In 1881 the future National League wanted to upgrade its image and target a more upscale fan base by doubling ticket prices, banning gambling, and outlawing alcohol sales. Several team owners who happened to be brewers refused to accept the new rules and banded together to form what would eventually become the American League. The National League attempted to discredit the new league by dubbing it the Beer and Whiskey League. This, of course only made the new league more popular. Duh!

Friday, March 26, 2004

AL Central: Central to what?

First off, let's talk about THE WEAKEST DIVISION IN BASEBALL.

In a not-so-recent roundtable discussion, the people at discussed the AL Central like they were discussing their great-aunts' bunyons. And I don't blame them. It's not a very glossy division and it isn't necessarily that easy to get excited about if you're not a fan of one of the teams. People tend to think of the AL Central--if they think of the AL Central at all--as being, more or less, the cellar, with not so much a divsion winner as a loser with the fewest losses. But let's put this in perspective. Granted, the ALC is a weak division. However, the Pirates--I mean, the Cubs--won the NL Central last season with a record of 88-74, the worst record of any division winner. Shocking, isn't it? The Twins won the AL Central by going 90-72.

But let's face it: the AL Central just is not very splashy. There's no Ichiro to hit .360 in May and .180 in August. There's no $40 million left side of the infield, or whatever the figure is. Albert Pujols isn't there swinging a mean stick for a team that won fewer games last year than the underachieving White Sox. There's no "gem dandy of a ballpark," no mystique, no aura, no green monster, no curse, no ivy, no big unit, no big three, no moneyball, no Alyssa Milano Pavano, no retractable roof, no cove, no hot-tub, no flag pole, no nothing. What a worthless division. Do they even play baseball in the AL Central?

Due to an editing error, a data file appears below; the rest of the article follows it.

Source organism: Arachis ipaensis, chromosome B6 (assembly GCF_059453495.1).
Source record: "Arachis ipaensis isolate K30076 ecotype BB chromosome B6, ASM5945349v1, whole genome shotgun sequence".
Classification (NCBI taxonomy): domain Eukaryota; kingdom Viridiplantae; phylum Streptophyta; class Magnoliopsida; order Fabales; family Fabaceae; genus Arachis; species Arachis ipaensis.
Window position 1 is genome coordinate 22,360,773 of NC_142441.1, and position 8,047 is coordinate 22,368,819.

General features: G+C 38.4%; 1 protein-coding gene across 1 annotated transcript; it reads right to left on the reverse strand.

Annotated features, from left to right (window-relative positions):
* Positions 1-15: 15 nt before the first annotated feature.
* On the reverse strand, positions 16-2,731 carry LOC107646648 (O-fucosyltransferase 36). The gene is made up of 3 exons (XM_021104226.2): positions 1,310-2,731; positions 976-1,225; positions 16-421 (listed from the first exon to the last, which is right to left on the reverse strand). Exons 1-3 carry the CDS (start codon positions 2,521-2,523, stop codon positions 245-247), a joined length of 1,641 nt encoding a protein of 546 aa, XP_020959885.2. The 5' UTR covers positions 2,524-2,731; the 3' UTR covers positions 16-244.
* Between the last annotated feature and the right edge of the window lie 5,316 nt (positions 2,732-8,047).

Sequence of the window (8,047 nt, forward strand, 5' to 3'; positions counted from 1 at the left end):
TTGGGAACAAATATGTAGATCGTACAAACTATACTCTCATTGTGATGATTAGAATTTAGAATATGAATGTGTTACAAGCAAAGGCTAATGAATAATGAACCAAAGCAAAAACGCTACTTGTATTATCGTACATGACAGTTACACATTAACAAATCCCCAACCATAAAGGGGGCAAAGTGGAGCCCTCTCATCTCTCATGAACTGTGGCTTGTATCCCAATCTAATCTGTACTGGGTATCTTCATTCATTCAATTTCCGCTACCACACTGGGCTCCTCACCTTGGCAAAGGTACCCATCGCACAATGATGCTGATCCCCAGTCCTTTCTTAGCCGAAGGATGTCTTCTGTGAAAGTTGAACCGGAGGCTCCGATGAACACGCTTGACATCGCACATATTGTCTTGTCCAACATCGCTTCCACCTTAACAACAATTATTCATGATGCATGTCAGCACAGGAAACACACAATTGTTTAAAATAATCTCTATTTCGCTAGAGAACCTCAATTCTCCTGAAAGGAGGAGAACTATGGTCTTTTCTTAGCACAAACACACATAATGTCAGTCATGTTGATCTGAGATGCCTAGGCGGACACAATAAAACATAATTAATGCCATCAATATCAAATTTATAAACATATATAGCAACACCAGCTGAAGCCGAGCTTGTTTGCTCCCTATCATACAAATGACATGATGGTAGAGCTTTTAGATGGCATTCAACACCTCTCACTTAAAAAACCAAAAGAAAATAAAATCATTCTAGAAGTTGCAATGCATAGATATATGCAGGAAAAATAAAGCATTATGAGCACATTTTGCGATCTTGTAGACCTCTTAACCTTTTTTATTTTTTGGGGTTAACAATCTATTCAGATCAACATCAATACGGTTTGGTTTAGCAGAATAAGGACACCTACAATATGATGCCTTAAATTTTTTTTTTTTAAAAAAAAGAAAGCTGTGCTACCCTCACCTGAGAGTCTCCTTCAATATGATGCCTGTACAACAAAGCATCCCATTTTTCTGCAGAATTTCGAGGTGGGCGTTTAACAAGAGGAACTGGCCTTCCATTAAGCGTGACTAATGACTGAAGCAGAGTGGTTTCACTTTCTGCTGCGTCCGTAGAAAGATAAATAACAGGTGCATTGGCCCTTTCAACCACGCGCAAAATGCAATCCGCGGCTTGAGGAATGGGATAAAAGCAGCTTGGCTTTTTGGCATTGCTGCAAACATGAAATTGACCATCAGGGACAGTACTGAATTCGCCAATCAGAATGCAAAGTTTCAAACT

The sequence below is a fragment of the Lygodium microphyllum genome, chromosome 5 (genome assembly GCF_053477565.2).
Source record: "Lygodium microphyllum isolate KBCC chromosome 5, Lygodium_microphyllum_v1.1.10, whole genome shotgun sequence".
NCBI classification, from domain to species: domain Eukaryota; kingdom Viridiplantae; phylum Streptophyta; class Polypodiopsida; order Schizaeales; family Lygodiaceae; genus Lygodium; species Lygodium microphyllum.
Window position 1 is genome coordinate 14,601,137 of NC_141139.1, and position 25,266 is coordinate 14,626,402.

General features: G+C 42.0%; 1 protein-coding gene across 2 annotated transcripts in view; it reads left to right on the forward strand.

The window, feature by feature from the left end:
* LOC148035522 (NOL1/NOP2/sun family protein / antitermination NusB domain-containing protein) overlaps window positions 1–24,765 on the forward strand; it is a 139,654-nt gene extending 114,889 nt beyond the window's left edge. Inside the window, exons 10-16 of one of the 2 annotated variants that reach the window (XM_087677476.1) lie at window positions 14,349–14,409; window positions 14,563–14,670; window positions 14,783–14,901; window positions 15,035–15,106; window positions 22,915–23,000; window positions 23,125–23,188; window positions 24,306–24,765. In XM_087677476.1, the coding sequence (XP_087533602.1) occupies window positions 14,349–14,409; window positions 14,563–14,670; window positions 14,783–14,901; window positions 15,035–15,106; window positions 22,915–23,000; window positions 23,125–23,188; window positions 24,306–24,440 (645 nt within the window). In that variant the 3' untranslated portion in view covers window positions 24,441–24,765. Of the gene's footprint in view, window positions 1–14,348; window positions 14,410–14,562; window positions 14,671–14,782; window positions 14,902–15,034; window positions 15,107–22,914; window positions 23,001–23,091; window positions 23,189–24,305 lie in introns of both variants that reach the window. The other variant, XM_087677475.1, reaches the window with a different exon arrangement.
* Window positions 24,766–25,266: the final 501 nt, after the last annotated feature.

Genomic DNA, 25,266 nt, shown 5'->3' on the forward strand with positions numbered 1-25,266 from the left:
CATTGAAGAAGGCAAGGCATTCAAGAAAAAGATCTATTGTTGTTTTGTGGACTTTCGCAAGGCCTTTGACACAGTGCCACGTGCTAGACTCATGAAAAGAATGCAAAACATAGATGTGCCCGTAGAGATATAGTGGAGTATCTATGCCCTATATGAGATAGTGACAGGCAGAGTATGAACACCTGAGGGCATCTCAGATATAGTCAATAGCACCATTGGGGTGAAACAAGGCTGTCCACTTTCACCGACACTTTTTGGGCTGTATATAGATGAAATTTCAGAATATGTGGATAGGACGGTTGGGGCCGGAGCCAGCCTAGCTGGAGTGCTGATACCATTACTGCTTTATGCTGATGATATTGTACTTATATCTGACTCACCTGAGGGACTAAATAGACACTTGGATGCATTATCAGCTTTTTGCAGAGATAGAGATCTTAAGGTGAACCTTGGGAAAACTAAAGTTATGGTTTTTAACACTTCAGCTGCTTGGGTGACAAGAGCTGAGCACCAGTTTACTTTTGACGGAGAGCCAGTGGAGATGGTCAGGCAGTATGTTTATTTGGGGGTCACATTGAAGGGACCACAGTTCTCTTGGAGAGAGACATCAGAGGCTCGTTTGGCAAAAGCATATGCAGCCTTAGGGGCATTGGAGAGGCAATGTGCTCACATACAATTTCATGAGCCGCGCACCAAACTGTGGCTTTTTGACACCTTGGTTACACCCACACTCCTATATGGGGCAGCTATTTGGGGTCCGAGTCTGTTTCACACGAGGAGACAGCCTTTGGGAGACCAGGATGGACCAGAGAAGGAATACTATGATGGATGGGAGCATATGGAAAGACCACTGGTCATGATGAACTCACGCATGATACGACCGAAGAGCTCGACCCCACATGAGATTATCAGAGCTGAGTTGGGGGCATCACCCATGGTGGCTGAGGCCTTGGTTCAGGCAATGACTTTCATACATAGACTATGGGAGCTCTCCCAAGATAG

Now, two quick trivia questions for you.

The first one's easy: Which team had the best winning percentage for the 1990s? Correct: the Braves. No surprise there. Now, who had the second-best winning percentage over the same decade? Incorrect: the Yankees. Correct: the White Sox.

Shucks, let's make it three. If you've heard this one before, don't ruin it for the others. Who is the only player in major league history to bat .300, hit 20 home runs, walk 100 times, score 100 runs and drive in 100 runs for 7 consecutive seasons? Answer in my next post. Hint: it's not Sammy Sosa.


Just for fun, let's do that thing where we look at stats for three pitchers without listing their names. Here are the stats for three guys in their first full big league seasons.


Granted, the first fellow has a significantly higher strikeout ratio, but other than that, these guys all stack up rather evenly. That first fellow is Mr. Coconuts himself, Bartolo Colon (1998); the second is Andy Pettitte (1995); and the third is--you guessed it--Jeremy Bonderman (2003). Last season, my friend Tom (who, by the way, says he'll take Scott "F." Spiezio over Jeff Cirillo every day of the week and twice on Sundays) and I were talking and I said that in spite of everything (including being neither a Tigers fan nor a pitching scout) I liked Bonderman and thought he was going to be good some day. Tom disagreed, or at least was doubtful. I've been wrong many times before, but looking at his rookie numbers--at least the numbers that a pitcher can control, walks and strikeouts--you see pretty good stuff. Promising stuff, at least.